UNCTAD has signed a $4.9 million inter-agency agreement with the UN Office for Project Services (UNOPS) under which it will carry out customs automation and trade facilitation activities in Afghanistan.
Afghanistan has emerged from years of conflict and isolation. It suffers from a severely damaged infrastructure, complex and dissuasive administrative arrangements, restrictive trade policies and illicit trade. One consequence of this is that the Afghan government cannot depend on a predictable and reliable flow of revenue; the country´s $1.7 billion development budget for 2003 was financed entirely by external sources. Officially reported imports in 2002 totalled $851 million, but due to poor reporting and smuggling, a more realistic estimate would be $2.4 billion.
To address these problems, and in response to a request from the government, earlier this year the World Bank approved a $31 million interest-free credit for the development and execution of the Emergency Customs Modernization and Trade Facilitation (ECMTF) Project in Afghanistan, to be executed by UNOPS in collaboration with UNCTAD.
It was UNCTAD´s expertise in the field of customs automation and trade facilitation that led to the creation of a partnership with the government of Afghanistan, the World Bank and UNOPS to support the institutional and policy reforms needed to modernize customs operations and carry out other trade-related reforms in Afghanistan.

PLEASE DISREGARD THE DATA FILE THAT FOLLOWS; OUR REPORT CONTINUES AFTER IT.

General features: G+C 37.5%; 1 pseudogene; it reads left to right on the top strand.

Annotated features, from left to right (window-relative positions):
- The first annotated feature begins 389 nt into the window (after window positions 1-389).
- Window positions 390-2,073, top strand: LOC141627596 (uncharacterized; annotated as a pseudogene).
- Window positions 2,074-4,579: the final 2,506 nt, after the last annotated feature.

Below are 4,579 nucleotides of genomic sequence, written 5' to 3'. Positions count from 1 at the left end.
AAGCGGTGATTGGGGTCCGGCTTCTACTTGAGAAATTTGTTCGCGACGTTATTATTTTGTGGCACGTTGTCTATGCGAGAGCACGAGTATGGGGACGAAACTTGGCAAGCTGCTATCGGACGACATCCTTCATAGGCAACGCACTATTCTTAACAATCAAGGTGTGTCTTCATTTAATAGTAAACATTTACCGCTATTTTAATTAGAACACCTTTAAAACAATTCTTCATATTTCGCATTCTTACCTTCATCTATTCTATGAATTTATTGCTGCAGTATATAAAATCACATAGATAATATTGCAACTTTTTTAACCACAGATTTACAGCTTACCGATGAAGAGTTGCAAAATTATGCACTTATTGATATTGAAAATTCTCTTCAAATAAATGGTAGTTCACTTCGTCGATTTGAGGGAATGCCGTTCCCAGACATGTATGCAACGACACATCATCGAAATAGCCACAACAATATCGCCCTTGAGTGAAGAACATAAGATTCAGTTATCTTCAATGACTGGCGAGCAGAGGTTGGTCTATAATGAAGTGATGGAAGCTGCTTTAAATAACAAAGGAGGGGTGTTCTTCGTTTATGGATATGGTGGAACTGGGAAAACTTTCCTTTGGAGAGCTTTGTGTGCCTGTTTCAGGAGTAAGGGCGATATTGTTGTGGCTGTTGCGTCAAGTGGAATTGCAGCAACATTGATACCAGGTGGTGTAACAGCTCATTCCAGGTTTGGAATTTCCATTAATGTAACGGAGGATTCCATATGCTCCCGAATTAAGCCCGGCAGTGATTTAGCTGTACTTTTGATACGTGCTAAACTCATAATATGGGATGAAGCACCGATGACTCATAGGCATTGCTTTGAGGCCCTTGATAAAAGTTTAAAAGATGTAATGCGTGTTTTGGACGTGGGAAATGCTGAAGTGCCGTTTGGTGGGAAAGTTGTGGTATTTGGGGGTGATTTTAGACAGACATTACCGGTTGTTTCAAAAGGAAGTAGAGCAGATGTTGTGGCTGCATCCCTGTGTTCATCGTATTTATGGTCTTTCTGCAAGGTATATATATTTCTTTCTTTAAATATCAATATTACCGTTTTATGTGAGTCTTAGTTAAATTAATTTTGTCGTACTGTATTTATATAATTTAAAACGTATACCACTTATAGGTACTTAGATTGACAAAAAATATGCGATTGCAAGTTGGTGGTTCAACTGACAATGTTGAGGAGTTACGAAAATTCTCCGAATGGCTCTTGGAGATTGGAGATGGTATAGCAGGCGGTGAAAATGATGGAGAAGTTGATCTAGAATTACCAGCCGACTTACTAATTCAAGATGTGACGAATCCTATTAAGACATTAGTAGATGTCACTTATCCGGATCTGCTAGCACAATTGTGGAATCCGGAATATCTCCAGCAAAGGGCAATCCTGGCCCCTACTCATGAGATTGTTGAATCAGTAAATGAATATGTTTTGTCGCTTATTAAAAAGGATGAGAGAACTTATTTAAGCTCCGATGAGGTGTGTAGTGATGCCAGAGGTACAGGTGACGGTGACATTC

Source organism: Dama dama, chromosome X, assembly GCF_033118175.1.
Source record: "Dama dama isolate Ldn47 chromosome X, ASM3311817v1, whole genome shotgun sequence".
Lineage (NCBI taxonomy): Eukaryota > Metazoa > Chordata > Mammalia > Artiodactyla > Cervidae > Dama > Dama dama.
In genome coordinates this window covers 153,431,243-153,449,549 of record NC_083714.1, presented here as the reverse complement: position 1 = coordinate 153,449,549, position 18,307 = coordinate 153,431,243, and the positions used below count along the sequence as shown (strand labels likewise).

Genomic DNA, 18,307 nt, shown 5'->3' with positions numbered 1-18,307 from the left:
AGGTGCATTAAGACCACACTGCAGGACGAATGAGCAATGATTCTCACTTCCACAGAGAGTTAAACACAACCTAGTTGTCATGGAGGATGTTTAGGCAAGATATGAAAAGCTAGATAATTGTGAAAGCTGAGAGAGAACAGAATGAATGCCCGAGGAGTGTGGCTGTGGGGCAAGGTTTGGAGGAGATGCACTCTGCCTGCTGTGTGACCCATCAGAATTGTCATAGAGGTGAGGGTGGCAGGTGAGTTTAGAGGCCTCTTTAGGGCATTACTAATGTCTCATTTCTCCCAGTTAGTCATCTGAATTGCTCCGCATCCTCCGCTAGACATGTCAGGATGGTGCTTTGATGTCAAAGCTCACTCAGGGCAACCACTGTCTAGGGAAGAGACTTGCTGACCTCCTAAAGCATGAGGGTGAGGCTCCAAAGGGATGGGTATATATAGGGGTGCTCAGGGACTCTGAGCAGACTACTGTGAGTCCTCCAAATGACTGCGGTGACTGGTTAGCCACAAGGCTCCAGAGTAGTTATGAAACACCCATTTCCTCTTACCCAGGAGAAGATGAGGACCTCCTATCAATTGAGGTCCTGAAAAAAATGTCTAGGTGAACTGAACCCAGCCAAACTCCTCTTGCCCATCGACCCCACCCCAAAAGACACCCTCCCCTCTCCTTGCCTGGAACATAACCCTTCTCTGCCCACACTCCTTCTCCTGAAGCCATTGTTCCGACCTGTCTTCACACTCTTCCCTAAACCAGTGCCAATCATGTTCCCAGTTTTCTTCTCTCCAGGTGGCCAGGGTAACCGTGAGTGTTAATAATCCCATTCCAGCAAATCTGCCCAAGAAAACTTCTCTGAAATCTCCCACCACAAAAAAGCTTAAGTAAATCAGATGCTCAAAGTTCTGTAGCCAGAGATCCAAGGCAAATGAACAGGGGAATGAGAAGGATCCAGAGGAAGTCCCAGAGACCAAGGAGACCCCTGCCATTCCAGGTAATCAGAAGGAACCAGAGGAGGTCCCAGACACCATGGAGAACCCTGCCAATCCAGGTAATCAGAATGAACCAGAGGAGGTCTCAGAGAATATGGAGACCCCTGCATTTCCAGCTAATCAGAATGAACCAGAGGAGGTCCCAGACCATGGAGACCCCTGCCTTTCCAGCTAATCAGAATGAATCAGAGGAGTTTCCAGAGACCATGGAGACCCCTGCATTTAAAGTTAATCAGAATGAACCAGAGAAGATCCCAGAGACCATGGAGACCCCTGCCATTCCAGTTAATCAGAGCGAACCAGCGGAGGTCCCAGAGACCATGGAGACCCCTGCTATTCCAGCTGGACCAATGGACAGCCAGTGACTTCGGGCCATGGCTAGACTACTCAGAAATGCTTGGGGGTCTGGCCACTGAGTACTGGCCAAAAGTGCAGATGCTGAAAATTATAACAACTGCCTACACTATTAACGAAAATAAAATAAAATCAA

UNCTAD will implement two components of this project, aimed at improving the framework for doing business, facilitating foreign trade and creating a climate conducive to investment in Afghanistan. The first is the Automated System for Customs Data (ASYCUDA), a computerized customs management system covering most foreign trade procedures. The system handles manifests and customs declarations, accounting procedures and transit and suspense procedures with a view to improving the efficiency of customs operations; simplifying the trading environment in terms of customs procedures and documentation; and providing governments with the information necessary to formulate and conduct macroeconomic and fiscal policy.
The second component to be implemented by UNCTAD concerns trade facilitation and is aimed at developing the enabling regulatory, physical and commercial environment for fiscal control of trade and transport revenues and at increasing trade competitiveness by reducing logistics costs.
At the 22 October signing ceremony for the Inter-Agency Agreement, chaired by Carlos Fortin, Officer-in-Charge of UNCTAD, participants stressed the importance of this project for Afghanistan, particularly in terms of economic governance and other economic and social benefits.